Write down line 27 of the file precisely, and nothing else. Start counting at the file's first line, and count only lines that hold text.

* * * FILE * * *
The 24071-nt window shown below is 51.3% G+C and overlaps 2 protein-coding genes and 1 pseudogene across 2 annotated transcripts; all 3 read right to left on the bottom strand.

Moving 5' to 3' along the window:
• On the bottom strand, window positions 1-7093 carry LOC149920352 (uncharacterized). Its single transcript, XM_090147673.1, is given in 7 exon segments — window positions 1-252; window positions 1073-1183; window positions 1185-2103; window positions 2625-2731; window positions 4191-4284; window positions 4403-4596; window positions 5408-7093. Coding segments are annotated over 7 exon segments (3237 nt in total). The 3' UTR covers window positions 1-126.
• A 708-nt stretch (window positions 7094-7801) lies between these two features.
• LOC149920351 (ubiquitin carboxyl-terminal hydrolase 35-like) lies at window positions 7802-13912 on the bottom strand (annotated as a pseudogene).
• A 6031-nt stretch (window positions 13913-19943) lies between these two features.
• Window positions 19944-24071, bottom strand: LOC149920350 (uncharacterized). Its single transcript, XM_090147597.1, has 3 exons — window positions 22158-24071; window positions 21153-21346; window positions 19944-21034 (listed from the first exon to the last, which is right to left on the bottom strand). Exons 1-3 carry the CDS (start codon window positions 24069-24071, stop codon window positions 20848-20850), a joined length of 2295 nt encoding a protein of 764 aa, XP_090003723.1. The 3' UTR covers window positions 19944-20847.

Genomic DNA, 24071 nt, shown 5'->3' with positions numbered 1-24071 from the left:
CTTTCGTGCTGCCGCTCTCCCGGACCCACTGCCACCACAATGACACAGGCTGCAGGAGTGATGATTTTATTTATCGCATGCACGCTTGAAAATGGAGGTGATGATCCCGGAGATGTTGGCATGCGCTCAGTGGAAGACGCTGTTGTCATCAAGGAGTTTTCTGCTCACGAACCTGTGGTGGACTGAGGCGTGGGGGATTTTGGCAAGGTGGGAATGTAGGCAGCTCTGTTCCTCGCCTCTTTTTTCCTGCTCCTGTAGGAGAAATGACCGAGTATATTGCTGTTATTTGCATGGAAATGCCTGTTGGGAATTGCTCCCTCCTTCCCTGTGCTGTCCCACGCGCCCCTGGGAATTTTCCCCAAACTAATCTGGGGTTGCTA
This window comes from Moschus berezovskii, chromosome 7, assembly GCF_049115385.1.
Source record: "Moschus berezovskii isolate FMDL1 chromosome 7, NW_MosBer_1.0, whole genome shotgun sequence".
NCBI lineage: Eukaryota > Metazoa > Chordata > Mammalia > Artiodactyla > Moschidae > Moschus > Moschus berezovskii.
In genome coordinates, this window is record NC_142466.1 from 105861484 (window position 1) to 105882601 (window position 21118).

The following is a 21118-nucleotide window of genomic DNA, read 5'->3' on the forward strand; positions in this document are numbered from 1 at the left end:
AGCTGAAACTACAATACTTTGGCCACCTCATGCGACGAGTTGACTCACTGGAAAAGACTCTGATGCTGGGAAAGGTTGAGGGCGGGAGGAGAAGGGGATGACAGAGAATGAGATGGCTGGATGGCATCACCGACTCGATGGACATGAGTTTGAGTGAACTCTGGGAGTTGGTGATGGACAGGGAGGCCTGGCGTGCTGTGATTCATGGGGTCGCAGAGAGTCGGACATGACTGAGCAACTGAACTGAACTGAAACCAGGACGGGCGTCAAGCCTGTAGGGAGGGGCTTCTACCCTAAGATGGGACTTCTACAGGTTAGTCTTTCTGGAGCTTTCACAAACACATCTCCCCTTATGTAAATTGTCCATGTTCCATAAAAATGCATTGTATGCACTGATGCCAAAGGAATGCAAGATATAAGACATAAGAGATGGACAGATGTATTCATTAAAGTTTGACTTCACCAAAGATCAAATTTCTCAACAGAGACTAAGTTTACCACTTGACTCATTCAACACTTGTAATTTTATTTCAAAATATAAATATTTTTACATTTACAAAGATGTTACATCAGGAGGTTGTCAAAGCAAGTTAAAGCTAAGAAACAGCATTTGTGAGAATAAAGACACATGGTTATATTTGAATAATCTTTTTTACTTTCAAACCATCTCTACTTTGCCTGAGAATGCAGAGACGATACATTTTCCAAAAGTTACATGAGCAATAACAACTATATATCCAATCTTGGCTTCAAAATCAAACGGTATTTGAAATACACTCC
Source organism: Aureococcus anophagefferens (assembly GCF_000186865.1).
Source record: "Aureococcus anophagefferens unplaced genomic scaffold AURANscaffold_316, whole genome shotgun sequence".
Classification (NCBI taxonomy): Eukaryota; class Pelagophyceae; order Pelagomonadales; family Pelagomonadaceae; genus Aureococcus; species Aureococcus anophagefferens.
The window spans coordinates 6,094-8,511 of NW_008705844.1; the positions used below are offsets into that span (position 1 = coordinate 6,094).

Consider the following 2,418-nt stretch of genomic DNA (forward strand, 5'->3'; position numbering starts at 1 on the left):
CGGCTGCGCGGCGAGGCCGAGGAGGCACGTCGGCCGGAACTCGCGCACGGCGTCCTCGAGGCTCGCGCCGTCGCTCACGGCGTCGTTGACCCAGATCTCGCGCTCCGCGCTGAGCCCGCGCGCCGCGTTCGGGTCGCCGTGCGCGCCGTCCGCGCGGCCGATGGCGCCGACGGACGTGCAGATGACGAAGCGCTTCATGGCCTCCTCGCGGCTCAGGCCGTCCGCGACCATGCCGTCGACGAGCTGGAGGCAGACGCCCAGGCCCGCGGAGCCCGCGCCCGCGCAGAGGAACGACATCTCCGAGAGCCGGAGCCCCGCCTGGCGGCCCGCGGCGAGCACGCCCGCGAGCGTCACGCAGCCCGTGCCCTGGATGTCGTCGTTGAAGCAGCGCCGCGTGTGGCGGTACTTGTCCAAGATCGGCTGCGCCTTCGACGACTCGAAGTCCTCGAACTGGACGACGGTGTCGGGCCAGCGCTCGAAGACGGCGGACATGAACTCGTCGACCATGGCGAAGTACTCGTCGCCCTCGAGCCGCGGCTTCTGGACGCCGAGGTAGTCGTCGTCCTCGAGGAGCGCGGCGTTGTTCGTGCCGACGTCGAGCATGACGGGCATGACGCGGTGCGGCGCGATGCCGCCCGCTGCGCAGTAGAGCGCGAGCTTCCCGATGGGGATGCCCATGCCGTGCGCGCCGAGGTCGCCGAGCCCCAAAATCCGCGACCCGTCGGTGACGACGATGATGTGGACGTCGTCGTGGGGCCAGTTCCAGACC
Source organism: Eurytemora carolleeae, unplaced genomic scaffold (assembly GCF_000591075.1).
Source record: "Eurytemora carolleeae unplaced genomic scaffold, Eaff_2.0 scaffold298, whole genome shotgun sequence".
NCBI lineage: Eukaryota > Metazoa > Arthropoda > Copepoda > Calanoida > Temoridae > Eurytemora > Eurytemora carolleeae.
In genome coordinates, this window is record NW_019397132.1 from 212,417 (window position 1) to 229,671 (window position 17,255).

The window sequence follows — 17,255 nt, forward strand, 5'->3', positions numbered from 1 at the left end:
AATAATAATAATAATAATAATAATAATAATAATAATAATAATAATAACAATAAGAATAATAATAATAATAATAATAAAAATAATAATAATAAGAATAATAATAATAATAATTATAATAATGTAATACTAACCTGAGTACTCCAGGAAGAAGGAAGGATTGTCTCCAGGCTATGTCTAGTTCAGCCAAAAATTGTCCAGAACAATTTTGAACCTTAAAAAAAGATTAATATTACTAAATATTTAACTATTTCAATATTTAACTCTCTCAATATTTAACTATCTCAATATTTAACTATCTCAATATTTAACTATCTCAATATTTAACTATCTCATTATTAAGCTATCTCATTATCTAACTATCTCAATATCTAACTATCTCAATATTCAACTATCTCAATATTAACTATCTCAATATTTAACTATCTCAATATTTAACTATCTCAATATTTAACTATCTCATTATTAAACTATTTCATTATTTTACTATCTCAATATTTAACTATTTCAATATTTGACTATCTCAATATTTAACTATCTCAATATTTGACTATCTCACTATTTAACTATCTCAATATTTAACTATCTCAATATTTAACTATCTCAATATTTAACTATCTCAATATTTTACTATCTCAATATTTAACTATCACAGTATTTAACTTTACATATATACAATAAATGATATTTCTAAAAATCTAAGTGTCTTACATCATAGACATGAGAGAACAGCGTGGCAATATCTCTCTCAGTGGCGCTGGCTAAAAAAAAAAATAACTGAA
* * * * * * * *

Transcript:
AATAATAATAATAATAATAATAATAATAATAATAATAATAATAATAACAATAAGAATAATAATAATAATAATAATAAAAATAATAATAATAAGAATAATAATAATAATAATTATAATAATGTAATACTAACCTGAGTACTCCAGGAAGAAGGAAGGATTGTCTCCAGGCTATGTCTAGTTCAGCCAAAAATTGTCCAGAACAATTTTGAACCTTAAAAAAAGATTAATATTACTAAATATTTAACTATTTCAATATTTAACTCTCTCAATATTTAACTATCTCAATATTTAACTATCTCAATATTTAACTATCTCAATATTTAACTATCTCATTATTAAGCTATCTCATTATCTAACTATCTCAATATCTAACTATCTCAATATTCAACTATCTCAATATTAACTATCTCAATATTTAACTATCTCAATATTTAACTATCTCAATATTTAACTATCTCATTATTAAACTATTTCATTATTTTACTATCTCAATATTTAACTATTTCAATATTTGACTATCTCAATATTTAACTATCTCAATATTTGACTATCTCACTATTTAACTATCTCAATATTTAACTATCTCAATATTTAACTATCTCAATATTTAACTATCTCAATATTTTACTATCTCAATATTTAACTATCACAGTATTTAACTTTACATATATACAATAAATGATATTTCTAAAAATCTAAGTGTCTTACATCATAGACATGAGAGAACAGCGTGGCAATATCTCTCTCAGTGGCGCTGGCTAAAAAAAAAAATAACTGAA